ENTERTAINMENT
July 22, 2011 | By NICOLE SPERLING, Los Angeles Times
LOS ANGELES - It's noon on a warm July day, and filmmaker Will Gluck is worried that he's become a cliche. The 39-year-old writer-director behind the new romantic comedy "Friends With Benefits," starring Justin Timberlake and Mila Kunis, is wondering whether he should have hung a framed poster for the 1948 Spencer Tracy-Katharine Hepburn movie "State of the Union" in his sparsely furnished new office at Sony Pictures. The poster, a gift from Kunis, is a bit of a gag, Gluck said - the actress knows how much the boyish-looking New York native detests Hollywood-types who display old movie posters in their offices.
ENTERTAINMENT
April 5, 2011 | By GARY THOMPSON, thompsg@phillynews.com 215-854-5992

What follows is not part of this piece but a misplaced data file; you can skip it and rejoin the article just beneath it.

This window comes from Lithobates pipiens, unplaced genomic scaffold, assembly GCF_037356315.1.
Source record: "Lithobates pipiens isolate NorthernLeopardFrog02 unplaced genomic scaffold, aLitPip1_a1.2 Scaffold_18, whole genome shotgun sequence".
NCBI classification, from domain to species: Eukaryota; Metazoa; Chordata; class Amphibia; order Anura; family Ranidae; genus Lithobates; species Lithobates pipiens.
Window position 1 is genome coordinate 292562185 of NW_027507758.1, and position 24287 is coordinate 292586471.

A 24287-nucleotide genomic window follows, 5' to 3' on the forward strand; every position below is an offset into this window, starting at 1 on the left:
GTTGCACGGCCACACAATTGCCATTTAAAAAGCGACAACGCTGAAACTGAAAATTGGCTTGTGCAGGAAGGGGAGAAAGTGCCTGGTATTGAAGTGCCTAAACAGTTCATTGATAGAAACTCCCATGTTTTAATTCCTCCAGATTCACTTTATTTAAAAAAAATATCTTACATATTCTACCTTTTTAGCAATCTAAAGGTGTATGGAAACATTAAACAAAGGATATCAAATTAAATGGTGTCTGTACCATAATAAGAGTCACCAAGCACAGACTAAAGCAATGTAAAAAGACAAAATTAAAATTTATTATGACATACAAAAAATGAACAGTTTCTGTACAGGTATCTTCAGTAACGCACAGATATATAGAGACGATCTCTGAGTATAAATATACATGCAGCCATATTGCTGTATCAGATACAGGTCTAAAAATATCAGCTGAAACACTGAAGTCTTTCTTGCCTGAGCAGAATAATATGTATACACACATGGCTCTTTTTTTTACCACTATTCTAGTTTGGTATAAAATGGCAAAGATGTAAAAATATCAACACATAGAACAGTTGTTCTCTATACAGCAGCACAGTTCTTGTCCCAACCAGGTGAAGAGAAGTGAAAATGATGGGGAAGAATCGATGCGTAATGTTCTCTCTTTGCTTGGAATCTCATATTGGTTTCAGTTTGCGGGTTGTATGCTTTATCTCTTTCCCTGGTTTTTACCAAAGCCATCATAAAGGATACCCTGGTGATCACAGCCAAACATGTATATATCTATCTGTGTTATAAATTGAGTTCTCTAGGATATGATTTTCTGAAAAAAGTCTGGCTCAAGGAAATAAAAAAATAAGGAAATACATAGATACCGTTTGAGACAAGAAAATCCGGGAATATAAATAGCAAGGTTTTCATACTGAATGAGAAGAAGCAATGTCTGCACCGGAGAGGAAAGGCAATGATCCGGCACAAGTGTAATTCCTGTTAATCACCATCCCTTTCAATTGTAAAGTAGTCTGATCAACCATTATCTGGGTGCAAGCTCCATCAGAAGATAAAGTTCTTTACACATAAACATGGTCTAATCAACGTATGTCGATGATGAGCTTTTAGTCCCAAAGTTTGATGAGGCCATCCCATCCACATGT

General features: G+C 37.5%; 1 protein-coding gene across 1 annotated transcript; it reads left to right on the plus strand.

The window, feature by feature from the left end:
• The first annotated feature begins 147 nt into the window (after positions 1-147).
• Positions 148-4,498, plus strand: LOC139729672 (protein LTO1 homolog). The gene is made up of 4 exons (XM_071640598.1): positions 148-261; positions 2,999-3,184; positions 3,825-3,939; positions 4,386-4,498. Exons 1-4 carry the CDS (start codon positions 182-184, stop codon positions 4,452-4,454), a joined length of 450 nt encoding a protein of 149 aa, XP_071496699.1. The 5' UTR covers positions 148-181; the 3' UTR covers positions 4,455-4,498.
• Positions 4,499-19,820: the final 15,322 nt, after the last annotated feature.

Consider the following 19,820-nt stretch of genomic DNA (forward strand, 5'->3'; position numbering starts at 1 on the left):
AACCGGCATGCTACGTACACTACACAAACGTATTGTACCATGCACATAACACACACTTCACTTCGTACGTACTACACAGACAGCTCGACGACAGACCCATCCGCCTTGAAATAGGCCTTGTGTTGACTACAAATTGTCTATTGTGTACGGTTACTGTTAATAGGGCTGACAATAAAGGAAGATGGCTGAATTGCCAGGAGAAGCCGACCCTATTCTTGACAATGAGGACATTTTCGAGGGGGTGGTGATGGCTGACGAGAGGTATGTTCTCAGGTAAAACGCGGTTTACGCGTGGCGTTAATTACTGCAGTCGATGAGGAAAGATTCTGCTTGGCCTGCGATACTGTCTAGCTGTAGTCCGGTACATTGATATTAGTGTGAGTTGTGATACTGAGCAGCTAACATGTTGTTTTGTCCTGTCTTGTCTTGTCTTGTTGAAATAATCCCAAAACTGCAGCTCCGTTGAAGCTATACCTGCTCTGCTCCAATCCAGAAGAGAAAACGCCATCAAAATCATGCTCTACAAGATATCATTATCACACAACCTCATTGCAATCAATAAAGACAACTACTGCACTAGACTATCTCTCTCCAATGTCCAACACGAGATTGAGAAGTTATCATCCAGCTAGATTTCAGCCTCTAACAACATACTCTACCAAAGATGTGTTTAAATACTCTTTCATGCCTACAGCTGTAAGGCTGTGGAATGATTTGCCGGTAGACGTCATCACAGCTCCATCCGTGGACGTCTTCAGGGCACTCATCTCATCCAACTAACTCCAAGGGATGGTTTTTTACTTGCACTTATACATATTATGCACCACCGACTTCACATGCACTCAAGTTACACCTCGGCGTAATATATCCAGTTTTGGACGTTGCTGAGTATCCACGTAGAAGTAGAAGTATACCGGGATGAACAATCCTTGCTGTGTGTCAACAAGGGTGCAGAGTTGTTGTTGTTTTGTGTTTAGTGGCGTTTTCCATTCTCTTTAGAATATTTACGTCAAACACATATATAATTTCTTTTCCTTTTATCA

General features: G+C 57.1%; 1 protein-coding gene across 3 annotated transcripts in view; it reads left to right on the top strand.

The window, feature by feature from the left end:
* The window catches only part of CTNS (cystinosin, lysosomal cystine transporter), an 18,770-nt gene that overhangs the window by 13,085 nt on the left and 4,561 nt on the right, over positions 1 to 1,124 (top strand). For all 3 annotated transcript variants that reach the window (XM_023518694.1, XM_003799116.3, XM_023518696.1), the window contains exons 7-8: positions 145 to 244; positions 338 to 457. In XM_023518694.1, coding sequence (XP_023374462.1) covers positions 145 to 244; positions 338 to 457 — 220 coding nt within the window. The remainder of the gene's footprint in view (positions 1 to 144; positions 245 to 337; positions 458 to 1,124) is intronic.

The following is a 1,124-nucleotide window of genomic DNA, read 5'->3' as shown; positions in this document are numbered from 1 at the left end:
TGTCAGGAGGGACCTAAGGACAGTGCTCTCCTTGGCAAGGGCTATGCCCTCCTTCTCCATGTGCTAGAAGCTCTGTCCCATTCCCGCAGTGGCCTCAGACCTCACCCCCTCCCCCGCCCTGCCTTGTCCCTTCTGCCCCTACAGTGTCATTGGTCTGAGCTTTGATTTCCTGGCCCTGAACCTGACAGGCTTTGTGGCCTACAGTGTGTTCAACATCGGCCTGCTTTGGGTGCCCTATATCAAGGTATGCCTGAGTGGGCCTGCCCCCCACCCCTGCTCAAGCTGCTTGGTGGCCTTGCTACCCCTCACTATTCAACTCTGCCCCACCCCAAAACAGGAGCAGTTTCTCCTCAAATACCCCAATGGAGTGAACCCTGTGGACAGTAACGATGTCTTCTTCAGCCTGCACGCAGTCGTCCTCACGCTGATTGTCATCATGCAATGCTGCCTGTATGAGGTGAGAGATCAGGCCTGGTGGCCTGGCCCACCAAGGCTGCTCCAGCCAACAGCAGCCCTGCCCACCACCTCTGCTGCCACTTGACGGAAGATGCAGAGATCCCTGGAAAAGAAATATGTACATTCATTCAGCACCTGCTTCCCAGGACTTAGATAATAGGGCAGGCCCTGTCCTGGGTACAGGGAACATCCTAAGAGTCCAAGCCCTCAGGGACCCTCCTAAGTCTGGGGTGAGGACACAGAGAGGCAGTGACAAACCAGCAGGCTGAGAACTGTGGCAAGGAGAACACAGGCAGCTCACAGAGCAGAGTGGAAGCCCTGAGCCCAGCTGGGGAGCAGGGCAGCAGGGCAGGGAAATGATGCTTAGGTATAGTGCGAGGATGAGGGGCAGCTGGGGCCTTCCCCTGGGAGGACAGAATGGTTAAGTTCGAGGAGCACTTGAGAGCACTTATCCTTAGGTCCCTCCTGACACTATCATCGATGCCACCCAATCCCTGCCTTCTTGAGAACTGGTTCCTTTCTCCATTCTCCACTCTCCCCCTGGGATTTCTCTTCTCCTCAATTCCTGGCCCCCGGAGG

WHEN JOHN Carpenter made the sci-fi hit "Starman" in 1984, the pinnacle of his Hollywood success, he may have been telling a little of his own story. One that began in western Kentucky, where his family moved from New York state when he was 5. This was the early 1950s, a conservative time, and Kentucky was to Carpenter a conservative place. "We were a Yankee family in the South, strangers in a strange land. To me, this was a crazy, Bible Belt place. They didn't understand me, and I didn't understand them," said Carpenter, who'll be honored Monday by the Philadelphia Cinefest with its Phantasmagoria award.
ENTERTAINMENT
March 6, 2011 | By Steven Rea, Inquirer Columnist